The Biggest Mistakes You Can Make When Setting and Working Towards Goals

The Biggest Mistakes You Can Make When Setting and Working Towards Goals was originally published on Ivy Exec.

The Biggest Mistakes You Can Make When Setting and Working Towards Goals

We’re often told how important it is to set goals. If you don’t know what your goals are, someone might have told you; then you can’t have any sense of where you’re headed.

In a sense, this is true. But are all goals created equal? Are there ever instances when goal-setting is less than ideal? 

The answer is yes, according to Harvard Business School’s Max Bazerman, who authored the paper “Goals Gone Wild: The Systematic Side Effects of Over-Prescribing Goals Setting” with several colleagues. Some of the negative outcomes of goal-setting include a hyper-focus on achieving goals while neglecting other priorities and less intrinsic motivation.

How do our helpful goals become more like compulsive to-do lists? Here is a list of a few enemies to effective goal-setting. 


⛔ Your goals assume you know exactly what you want to get to from the start.

One of the ways that goals fail is if we don’t see them as flexible when we make them. If we have this mentality, we may believe our goals are fixed when they should actually be ever-changing objectives. If our goals are too absolute, then we might be striving towards goals that are no longer well-defined — or even necessary. 

Goal-setting, as we usually understand it, “assumes that we know what the outcome will be from the start and that we are capable of controlling every factor or person that might influence it. Focusing on a pre-set target blocks our awareness of other perspectives, agendas, limitations, and possibilities,” said Robyn Eversole, a professor at the Centre for Social Impact at the Swinburne University of Technology.

Instead, set periodic check-ins on your road to your goal so you can ensure that the way you’ve framed your objective still works for you. 


⛔ Your goals are not specific or time-bound.

That said, many people fixate on their big dreams but don’t have any idea about the specifics of what they want. Specifically, your goals may be too broad and undefined. Maybe you want to become a CEO but have no idea the type of company or even the field in which you want to lead. 

“Most goals—even written ones—suffer from being too vague. ‘I want to write a book’ or ‘I want a better marriage’ are too general. Which book do you want to write? How do you want to improve your marriage?” said Michael Hyatt, founder of Full Focus.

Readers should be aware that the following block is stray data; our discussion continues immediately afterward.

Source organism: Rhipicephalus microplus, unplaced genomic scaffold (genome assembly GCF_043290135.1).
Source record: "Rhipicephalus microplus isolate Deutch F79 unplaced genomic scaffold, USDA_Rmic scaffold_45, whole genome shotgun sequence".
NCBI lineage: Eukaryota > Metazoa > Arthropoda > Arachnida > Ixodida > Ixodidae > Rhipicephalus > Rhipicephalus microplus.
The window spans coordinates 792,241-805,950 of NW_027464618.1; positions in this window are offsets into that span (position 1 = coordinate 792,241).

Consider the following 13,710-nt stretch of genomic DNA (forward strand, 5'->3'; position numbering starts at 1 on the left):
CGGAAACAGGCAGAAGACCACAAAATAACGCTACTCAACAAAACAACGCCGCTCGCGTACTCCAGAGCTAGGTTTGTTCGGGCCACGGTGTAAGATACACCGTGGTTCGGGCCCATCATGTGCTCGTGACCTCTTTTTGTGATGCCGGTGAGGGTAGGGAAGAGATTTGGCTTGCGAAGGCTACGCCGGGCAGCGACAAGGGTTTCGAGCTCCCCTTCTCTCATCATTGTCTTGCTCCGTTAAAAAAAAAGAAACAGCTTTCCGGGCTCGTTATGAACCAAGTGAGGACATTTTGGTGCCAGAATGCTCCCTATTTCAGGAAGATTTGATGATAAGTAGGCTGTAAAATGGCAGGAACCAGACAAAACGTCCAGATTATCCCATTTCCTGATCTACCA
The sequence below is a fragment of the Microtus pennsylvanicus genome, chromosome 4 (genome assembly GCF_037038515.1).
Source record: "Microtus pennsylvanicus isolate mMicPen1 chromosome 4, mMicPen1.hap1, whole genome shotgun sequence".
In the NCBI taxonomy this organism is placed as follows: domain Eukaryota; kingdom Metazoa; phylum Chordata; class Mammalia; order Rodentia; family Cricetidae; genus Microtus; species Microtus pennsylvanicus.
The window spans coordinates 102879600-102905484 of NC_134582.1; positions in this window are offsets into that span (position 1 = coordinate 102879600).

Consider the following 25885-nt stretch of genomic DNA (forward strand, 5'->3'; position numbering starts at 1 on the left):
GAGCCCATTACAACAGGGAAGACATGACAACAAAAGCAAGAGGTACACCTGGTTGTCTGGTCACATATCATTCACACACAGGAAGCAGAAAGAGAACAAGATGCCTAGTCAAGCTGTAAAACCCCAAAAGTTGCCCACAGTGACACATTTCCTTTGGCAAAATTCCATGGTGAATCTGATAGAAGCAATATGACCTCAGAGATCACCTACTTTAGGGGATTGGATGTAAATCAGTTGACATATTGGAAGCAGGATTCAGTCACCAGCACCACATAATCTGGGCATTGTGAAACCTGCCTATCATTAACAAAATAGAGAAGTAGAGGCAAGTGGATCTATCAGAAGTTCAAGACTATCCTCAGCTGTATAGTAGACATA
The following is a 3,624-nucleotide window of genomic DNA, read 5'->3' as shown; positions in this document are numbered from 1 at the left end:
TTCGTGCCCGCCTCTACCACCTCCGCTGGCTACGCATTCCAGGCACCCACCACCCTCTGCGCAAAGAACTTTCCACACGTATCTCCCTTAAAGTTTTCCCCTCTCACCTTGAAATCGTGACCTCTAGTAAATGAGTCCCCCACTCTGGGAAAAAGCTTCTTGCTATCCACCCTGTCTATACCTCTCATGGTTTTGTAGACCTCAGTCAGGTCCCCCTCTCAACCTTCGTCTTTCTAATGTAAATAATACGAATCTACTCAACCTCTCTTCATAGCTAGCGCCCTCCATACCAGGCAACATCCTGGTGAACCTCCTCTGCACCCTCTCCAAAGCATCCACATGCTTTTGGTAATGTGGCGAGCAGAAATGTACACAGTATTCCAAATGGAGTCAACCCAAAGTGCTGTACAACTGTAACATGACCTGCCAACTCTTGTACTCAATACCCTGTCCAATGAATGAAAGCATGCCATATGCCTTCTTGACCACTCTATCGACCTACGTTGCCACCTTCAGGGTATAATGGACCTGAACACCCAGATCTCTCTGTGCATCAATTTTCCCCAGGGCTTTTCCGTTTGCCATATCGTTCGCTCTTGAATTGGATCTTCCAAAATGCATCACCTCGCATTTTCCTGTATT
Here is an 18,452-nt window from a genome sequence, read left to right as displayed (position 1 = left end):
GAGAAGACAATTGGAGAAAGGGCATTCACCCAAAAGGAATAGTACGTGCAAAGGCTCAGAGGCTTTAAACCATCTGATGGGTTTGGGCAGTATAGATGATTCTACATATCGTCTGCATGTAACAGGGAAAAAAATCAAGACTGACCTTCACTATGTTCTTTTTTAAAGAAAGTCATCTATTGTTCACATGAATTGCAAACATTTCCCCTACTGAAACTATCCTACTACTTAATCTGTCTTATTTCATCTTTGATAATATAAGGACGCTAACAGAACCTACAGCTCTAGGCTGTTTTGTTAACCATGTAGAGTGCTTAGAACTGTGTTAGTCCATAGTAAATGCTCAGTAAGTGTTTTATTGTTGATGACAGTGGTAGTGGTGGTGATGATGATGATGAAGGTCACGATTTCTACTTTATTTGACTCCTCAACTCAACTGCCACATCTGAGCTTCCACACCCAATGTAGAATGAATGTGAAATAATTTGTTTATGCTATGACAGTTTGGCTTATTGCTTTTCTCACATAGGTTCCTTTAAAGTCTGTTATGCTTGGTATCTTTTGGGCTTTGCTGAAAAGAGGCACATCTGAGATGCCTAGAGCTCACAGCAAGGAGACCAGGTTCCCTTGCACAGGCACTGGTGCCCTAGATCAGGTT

So, if you’re going to make your goal useful to you, you need to be clear about what you want to achieve, where you want to achieve it, and – the often overlooked – why this is a meaningful objective for you. 

In the same vein, many goal-oriented individuals conceive of their goals but don’t incorporate timelines into their objectives. For instance, if you have the goal of becoming a thought leader in your industry, when would you like to achieve these objectives? It’s often easier if you break your bigger goals into smaller, achievable ones with more obvious time boundaries. 

If your long-term goal is becoming a thought leader, for example, create sub-goals like “post a new blog on my LinkedIn page every two months.” These more specific markers can help make your major goals more achievable – and you’ll be able to track your progress toward your “big dream” more precisely. 


⛔ Your goals end up putting too much work onto others.

One of the most surprising unintended consequences of goal-setting is that you’ll fixate too much on your goals, instead leaving your colleagues to pick up the slack in areas that aren’t in your primary objectives. 

While most management experts don’t recommend setting too many goals – seven to 10 at a time is usually the recommendation – you also can’t focus so singularly on these goals that you don’t complete your other work responsibilities. In fact, this is where goals can become unethical. 

“Similarly, good people can focus so much on reaching the stretch goal that they fail to realize how this has dumped other work on their co-workers, led the company to accept mortgages that are too risky, etc. This behavior prompted by stretch goals is leading to unethical behavior, without the knowledge of the protagonists of the unethical action…,” argues Bazerman. 


⛔ Your goals don’t allow for collaboration.

What’s more, excessive goal-setting might encourage you to focus on the achievement of your goals while ignoring other considerations that might arise. Robyn talks about how her most effective projects were generated without goals in mind at the beginning but rather arose out of collaboration with others. 

“The target was not set by me: the end goal evolved in tune with the situation around me, a dialogue with many voices. My task was not to pre-define the outcome. My task was not to pre-define the outcome. It was to link together people, resources, ideas, and perspectives and harmonize them to make a useful outcome happen,” she said. 


How to Use Effective Goal-Setting in Your Life

Goal setting is an effective tool, but only if we think about our objectives as changeable rather than fixed. Connecting with colleagues, setting sub-goals, and regularly modifying our long-term intentions is the best way to make sure your goals are helping you, not hurting. At the same time, make sure you’re setting goals that benefit others rather than forcing them to take on more work. 

If you’re ready to start setting more meaningful goals, read Ivy Exec’s guide, “Goal Setting 101: SMART Goals vs. CLEAR Goals.

By Ivy Exec
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